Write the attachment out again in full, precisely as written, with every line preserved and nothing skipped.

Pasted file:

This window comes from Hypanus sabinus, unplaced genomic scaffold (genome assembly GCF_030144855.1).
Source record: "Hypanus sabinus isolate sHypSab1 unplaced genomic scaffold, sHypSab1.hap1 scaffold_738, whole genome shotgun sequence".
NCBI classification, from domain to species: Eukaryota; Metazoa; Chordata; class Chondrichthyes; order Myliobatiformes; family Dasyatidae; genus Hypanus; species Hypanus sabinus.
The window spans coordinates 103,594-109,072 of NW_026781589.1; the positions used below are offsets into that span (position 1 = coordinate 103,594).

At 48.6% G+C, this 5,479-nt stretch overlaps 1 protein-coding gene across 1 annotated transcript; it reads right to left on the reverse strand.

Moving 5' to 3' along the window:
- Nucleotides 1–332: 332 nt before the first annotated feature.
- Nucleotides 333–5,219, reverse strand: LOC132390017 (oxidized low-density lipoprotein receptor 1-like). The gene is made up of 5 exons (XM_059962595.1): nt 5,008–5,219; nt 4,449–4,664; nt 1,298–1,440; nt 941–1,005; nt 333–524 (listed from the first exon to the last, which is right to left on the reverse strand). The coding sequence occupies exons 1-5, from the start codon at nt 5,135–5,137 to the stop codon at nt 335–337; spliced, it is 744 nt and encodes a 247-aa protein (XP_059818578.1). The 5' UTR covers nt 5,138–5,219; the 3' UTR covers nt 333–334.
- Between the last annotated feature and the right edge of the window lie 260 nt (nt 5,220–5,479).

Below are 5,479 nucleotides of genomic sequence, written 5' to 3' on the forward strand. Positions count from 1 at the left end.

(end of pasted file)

This window comes from Hypanus sabinus, unplaced genomic scaffold (genome assembly GCF_030144855.1).
Source record: "Hypanus sabinus isolate sHypSab1 unplaced genomic scaffold, sHypSab1.hap1 scaffold_738, whole genome shotgun sequence".
NCBI classification, from domain to species: Eukaryota; Metazoa; Chordata; class Chondrichthyes; order Myliobatiformes; family Dasyatidae; genus Hypanus; species Hypanus sabinus.
The window spans coordinates 103,594-109,072 of NW_026781589.1; the positions used below are offsets into that span (position 1 = coordinate 103,594).

At 48.6% G+C, this 5,479-nt stretch overlaps 1 protein-coding gene across 1 annotated transcript; it reads right to left on the reverse strand.

Moving 5' to 3' along the window:
- Nucleotides 1–332: 332 nt before the first annotated feature.
- Nucleotides 333–5,219, reverse strand: LOC132390017 (oxidized low-density lipoprotein receptor 1-like). The gene is made up of 5 exons (XM_059962595.1): nt 5,008–5,219; nt 4,449–4,664; nt 1,298–1,440; nt 941–1,005; nt 333–524 (listed from the first exon to the last, which is right to left on the reverse strand). The coding sequence occupies exons 1-5, from the start codon at nt 5,135–5,137 to the stop codon at nt 335–337; spliced, it is 744 nt and encodes a 247-aa protein (XP_059818578.1). The 5' UTR covers nt 5,138–5,219; the 3' UTR covers nt 333–334.
- Between the last annotated feature and the right edge of the window lie 260 nt (nt 5,220–5,479).

Below are 5,479 nucleotides of genomic sequence, written 5' to 3' on the forward strand. Positions count from 1 at the left end.